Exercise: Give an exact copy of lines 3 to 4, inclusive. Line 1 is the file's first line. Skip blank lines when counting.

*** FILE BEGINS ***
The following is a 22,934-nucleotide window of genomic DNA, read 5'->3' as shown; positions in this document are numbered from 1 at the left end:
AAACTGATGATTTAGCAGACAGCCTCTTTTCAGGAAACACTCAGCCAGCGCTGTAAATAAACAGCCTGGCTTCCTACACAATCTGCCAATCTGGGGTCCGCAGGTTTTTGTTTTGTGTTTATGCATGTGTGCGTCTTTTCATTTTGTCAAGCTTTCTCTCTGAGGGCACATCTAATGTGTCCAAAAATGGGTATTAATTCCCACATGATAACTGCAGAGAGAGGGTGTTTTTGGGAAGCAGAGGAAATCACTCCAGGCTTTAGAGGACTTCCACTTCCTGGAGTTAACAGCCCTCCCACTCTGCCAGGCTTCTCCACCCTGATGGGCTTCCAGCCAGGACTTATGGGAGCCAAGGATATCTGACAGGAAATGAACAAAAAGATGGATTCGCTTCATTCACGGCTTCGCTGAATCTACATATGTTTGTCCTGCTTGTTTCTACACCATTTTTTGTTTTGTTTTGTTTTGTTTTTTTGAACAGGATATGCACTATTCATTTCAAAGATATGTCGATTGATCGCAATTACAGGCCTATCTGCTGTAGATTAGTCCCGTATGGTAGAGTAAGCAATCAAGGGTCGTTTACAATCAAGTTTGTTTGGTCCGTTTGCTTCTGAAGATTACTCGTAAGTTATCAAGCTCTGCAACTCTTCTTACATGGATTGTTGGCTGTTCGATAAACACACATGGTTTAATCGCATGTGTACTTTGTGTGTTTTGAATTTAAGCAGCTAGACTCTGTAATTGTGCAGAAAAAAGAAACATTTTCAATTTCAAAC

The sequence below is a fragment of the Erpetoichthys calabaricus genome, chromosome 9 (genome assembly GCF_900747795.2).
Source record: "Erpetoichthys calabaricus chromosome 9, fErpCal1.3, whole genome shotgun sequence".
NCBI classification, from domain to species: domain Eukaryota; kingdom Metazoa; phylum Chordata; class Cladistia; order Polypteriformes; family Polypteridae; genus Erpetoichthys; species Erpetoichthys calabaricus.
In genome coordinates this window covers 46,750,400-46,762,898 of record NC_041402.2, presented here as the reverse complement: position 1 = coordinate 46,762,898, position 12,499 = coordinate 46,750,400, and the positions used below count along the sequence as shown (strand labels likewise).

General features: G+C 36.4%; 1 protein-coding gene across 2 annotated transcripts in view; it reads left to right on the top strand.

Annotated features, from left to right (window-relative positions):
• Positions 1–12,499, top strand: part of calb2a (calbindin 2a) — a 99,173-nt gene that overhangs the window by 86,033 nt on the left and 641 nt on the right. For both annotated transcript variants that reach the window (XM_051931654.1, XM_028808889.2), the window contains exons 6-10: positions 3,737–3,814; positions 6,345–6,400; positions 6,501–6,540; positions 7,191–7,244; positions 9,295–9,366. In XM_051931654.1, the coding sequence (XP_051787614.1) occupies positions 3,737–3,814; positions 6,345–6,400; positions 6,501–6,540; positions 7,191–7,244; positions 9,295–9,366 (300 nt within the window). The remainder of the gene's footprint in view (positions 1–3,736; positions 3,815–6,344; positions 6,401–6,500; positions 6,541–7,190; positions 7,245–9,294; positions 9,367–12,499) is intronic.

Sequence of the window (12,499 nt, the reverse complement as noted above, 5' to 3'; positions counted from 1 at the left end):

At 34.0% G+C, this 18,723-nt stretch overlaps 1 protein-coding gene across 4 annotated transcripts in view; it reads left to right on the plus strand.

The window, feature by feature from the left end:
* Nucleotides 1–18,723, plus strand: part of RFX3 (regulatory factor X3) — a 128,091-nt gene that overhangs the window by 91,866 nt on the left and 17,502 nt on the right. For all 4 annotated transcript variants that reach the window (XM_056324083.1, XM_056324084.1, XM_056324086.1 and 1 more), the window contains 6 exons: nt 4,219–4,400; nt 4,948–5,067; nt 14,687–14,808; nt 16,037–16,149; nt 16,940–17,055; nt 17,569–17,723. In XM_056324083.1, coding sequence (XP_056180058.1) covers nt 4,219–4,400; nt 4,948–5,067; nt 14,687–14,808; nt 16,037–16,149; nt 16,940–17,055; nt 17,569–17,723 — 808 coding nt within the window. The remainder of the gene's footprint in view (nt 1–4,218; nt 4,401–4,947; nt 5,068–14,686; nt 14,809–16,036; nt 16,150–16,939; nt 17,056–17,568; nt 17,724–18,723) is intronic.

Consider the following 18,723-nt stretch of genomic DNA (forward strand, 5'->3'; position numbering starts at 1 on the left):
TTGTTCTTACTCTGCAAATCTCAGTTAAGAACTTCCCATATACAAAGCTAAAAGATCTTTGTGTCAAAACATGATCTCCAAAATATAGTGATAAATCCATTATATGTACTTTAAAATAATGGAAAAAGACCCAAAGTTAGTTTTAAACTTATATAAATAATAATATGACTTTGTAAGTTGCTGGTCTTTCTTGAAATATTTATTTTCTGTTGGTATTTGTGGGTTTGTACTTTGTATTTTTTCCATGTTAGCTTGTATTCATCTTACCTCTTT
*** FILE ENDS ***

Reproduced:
The sequence below is a fragment of the Erpetoichthys calabaricus genome, chromosome 9 (genome assembly GCF_900747795.2).
Source record: "Erpetoichthys calabaricus chromosome 9, fErpCal1.3, whole genome shotgun sequence".